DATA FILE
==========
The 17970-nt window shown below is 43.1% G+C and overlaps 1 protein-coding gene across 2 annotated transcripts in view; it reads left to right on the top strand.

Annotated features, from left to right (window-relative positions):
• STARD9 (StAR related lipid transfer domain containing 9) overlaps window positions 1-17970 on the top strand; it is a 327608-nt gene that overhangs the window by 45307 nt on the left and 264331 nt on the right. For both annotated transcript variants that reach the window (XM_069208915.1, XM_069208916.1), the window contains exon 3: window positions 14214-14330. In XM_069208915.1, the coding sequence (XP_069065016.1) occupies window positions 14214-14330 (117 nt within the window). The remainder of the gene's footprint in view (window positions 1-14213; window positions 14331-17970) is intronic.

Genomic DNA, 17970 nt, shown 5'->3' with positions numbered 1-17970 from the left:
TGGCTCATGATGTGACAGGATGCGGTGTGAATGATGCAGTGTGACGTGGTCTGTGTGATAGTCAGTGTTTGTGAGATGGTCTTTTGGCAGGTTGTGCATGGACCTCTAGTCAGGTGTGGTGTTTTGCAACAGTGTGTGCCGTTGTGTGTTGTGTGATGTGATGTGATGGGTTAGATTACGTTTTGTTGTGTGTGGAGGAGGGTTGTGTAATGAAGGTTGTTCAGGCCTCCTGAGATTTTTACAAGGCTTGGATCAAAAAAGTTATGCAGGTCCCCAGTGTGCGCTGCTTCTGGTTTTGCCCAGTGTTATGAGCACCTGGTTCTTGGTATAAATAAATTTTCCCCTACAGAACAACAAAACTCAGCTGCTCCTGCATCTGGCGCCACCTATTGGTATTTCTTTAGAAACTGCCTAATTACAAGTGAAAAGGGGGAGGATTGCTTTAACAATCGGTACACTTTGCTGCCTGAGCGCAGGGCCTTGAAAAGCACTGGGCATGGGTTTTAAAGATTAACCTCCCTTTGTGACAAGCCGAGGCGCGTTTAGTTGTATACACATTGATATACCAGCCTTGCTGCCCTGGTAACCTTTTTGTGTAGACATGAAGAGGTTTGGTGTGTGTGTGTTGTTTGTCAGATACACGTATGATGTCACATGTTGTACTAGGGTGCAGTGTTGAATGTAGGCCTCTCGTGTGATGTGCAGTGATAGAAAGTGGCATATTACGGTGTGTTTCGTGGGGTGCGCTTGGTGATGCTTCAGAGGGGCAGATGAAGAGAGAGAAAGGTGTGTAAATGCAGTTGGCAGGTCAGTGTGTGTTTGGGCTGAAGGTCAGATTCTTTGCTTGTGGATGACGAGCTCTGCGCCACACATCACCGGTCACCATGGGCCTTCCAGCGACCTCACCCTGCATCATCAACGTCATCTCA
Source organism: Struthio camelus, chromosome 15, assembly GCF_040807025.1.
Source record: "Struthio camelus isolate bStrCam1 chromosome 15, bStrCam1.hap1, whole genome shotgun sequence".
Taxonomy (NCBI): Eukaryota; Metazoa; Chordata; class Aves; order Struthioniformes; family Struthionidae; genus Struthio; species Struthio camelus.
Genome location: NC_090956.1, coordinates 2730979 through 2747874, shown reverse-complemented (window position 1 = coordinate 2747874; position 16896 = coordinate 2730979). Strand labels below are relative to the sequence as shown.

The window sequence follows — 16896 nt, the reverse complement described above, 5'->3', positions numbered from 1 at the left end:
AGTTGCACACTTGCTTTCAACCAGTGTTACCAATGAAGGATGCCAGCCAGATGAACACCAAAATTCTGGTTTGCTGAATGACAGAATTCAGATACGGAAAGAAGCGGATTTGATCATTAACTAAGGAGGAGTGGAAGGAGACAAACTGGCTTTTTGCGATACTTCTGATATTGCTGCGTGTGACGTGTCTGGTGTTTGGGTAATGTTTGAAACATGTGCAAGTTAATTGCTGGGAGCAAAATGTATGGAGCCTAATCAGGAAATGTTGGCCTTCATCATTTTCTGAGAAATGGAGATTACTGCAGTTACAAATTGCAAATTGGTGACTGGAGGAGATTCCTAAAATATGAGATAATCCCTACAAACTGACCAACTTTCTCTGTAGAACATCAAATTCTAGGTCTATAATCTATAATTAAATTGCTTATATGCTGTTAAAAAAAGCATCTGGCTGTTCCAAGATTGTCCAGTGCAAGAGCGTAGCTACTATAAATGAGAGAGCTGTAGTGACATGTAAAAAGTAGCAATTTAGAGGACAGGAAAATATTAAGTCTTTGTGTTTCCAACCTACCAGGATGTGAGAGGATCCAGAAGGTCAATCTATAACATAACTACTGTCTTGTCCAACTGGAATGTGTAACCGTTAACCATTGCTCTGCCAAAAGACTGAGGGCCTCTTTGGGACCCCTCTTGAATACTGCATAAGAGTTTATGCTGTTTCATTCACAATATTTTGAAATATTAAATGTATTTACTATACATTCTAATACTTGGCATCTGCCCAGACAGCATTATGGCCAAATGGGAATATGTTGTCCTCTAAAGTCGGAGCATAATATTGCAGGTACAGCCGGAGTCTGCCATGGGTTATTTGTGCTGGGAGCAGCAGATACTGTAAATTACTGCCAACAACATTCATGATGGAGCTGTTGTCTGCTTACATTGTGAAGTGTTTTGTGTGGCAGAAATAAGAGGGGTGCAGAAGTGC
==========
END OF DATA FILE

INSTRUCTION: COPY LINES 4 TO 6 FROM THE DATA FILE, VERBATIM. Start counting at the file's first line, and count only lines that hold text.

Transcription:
Genomic DNA, 17970 nt, shown 5'->3' with positions numbered 1-17970 from the left:
TGGCTCATGATGTGACAGGATGCGGTGTGAATGATGCAGTGTGACGTGGTCTGTGTGATAGTCAGTGTTTGTGAGATGGTCTTTTGGCAGGTTGTGCATGGACCTCTAGTCAGGTGTGGTGTTTTGCAACAGTGTGTGCCGTTGTGTGTTGTGTGATGTGATGTGATGGGTTAGATTACGTTTTGTTGTGTGTGGAGGAGGGTTGTGTAATGAAGGTTGTTCAGGCCTCCTGAGATTTTTACAAGGCTTGGATCAAAAAAGTTATGCAGGTCCCCAGTGTGCGCTGCTTCTGGTTTTGCCCAGTGTTATGAGCACCTGGTTCTTGGTATAAATAAATTTTCCCCTACAGAACAACAAAACTCAGCTGCTCCTGCATCTGGCGCCACCTATTGGTATTTCTTTAGAAACTGCCTAATTACAAGTGAAAAGGGGGAGGATTGCTTTAACAATCGGTACACTTTGCTGCCTGAGCGCAGGGCCTTGAAAAGCACTGGGCATGGGTTTTAAAGATTAACCTCCCTTTGTGACAAGCCGAGGCGCGTTTAGTTGTATACACATTGATATACCAGCCTTGCTGCCCTGGTAACCTTTTTGTGTAGACATGAAGAGGTTTGGTGTGTGTGTGTTGTTTGTCAGATACACGTATGATGTCACATGTTGTACTAGGGTGCAGTGTTGAATGTAGGCCTCTCGTGTGATGTGCAGTGATAGAAAGTGGCATATTACGGTGTGTTTCGTGGGGTGCGCTTGGTGATGCTTCAGAGGGGCAGATGAAGAGAGAGAAAGGTGTGTAAATGCAGTTGGCAGGTCAGTGTGTGTTTGGGCTGAAGGTCAGATTCTTTGCTTGTGGATGACGAGCTCTGCGCCACACATCACCGGTCACCATGGGCCTTCCAGCGACCTCACCCTGCATCATCAACGTCATCTCA
Source organism: Struthio camelus, chromosome 15, assembly GCF_040807025.1.